Rees says she and Gregory parted on good terms and that, despite the pain he caused her, she loved him like family.
“You don’t always agree with people that you love,” she says, “I loved him but I disagreed with him on a pretty significant piece of my life. It was hard because of that.”
As she was deciding to leave coaching, Oregon’s Athletic Director Bill Byrne and head football coach Rich Brooks held a press conference at the Hilton in Eugene to address an anti-gay ballot measure.
Rees went, wanting to know if her job was at stake. Gathered in the lobby, Rees and 40 other guests listened to what Byrne would say.
“We want to say that every athlete, every coach, every employee in the athletic department is welcome and has a home,” Rees recalls him saying. “And we respect everyone and we are against this measure.”
Rees began to cry as she realized that even if she couldn’t be an assistant coach under Gregory, she still had a home in athletics at Oregon.
It was shortly after, in 1993, that Rees decided to leave coaching. She realized the price of not being publicly out as a lesbian wasn’t worth the emotional and relational toll it was taking.
“It was actually making me sick to not be who I really was in the world,” she says.
She transitioned into the P.E. and rec department and started to live more authentically, as she says. She taught tennis, swimming and self-defense classes, among others.
Even now, though she’s technically retired, she still teaches a three-credit Women in Sports class every fall. There, she is able to engage with students, including female athletes, about sports issues such as representation, sexuality and sexism, as well as advocate for equity in women’s sports.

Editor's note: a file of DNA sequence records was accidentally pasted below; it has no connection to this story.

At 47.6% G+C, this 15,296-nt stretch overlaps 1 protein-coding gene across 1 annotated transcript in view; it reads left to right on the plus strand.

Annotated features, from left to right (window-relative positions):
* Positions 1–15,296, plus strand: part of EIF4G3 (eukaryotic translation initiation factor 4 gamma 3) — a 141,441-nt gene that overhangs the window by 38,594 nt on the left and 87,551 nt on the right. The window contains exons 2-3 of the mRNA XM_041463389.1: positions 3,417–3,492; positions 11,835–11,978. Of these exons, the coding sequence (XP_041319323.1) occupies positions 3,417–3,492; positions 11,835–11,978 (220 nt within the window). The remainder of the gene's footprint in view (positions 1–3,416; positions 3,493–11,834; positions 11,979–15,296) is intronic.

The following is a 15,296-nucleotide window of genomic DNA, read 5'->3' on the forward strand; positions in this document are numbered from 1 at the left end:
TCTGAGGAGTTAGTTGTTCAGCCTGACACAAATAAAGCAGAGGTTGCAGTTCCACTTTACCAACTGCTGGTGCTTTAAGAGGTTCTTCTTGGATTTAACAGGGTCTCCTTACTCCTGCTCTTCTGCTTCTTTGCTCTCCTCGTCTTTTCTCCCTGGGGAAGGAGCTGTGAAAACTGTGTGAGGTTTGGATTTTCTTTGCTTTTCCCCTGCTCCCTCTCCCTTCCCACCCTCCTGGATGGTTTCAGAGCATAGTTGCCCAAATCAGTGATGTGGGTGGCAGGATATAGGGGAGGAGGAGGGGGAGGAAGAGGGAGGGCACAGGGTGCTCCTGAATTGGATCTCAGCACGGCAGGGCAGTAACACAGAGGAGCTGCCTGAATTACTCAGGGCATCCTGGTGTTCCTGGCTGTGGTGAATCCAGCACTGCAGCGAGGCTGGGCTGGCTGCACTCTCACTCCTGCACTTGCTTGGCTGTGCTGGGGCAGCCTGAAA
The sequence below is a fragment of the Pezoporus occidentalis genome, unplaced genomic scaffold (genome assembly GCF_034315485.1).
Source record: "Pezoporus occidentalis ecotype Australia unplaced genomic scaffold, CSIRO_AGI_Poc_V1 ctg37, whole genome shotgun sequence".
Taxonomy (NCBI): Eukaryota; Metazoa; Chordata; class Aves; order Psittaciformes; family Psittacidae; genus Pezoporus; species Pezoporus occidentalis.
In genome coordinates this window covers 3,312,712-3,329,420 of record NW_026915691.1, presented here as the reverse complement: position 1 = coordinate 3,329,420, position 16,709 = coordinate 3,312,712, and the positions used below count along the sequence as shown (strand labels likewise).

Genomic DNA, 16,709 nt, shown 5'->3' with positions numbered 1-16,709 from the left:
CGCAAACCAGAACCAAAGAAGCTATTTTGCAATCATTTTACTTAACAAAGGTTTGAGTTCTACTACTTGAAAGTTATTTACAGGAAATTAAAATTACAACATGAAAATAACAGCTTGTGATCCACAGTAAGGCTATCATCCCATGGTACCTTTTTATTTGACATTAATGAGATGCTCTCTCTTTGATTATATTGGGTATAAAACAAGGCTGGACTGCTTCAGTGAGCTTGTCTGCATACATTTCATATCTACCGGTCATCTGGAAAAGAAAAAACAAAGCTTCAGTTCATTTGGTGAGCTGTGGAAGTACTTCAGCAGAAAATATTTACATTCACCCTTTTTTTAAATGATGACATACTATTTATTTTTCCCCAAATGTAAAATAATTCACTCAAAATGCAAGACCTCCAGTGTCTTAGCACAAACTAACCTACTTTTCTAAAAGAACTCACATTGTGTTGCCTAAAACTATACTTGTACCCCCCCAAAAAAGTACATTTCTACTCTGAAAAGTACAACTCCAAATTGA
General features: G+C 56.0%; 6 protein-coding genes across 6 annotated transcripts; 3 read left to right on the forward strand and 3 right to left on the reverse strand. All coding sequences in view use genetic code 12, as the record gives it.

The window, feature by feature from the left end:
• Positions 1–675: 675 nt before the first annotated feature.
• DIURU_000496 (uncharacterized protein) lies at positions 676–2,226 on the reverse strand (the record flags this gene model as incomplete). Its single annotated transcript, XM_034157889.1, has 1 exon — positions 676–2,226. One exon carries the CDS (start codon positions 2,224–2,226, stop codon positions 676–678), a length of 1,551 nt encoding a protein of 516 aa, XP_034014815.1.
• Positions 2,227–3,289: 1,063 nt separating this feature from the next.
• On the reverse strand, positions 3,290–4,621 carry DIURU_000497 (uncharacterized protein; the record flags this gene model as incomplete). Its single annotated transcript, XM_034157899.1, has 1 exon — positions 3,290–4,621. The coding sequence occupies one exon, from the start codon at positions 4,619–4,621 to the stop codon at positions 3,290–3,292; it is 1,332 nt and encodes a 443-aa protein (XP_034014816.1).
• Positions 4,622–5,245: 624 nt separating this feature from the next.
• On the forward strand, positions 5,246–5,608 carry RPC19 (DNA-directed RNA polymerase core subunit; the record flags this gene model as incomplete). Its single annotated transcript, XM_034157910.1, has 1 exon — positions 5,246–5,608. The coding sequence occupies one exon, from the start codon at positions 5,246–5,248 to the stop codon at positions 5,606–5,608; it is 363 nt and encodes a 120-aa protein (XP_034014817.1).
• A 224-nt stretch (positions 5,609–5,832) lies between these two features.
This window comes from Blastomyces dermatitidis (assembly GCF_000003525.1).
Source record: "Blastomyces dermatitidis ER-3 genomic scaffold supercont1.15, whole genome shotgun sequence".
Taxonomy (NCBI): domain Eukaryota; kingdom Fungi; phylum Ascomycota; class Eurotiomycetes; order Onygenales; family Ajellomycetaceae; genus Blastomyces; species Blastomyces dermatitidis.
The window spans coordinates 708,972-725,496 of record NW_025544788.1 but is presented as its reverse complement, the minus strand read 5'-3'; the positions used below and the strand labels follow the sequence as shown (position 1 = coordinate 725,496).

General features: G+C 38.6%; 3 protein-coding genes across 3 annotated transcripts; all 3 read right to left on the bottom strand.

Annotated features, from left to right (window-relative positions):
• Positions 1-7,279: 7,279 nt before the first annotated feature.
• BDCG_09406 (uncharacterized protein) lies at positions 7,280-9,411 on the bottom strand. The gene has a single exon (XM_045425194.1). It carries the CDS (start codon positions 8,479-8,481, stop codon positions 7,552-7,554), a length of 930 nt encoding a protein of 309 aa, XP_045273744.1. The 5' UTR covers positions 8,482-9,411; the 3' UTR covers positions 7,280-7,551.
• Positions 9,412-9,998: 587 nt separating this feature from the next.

As the public-address announcer at Jane Sanders, she actively participates in athletics at Oregon, the voice in the sky calling attention to female athletes.
“I want to at least be on the edge of it,” Rees says of collegiate athletics. “I’ve found a way to live on the edge.”
When she thought she didn’t have a place in sports as a lesbian, Rees fought for one for herself. Looking around Rees’s small campus office, it is clear that she’s managed to do that.
Behind her desk are softballs gifted to her from various teams over the years, and on the wall are lined awards recognizing the impacts she’s made on campus: “One Oregon Award,” “Martin Luther King, Jr. Award” and “Bridges Panelist Award.”
There’s a volleyball poster from a team she coached that features athletes she still sees and a motivational poster that reads, “Risk.”
On the windowsill sits a picture of Rees back in her coaching days with friend and then-co-assistant coach Cathy Nelson in a stained glass Oregon picture frame.
“She’s universally loved,” Nelson says of Rees, “because she takes the time for people and she makes sure that they know that she cares for them.”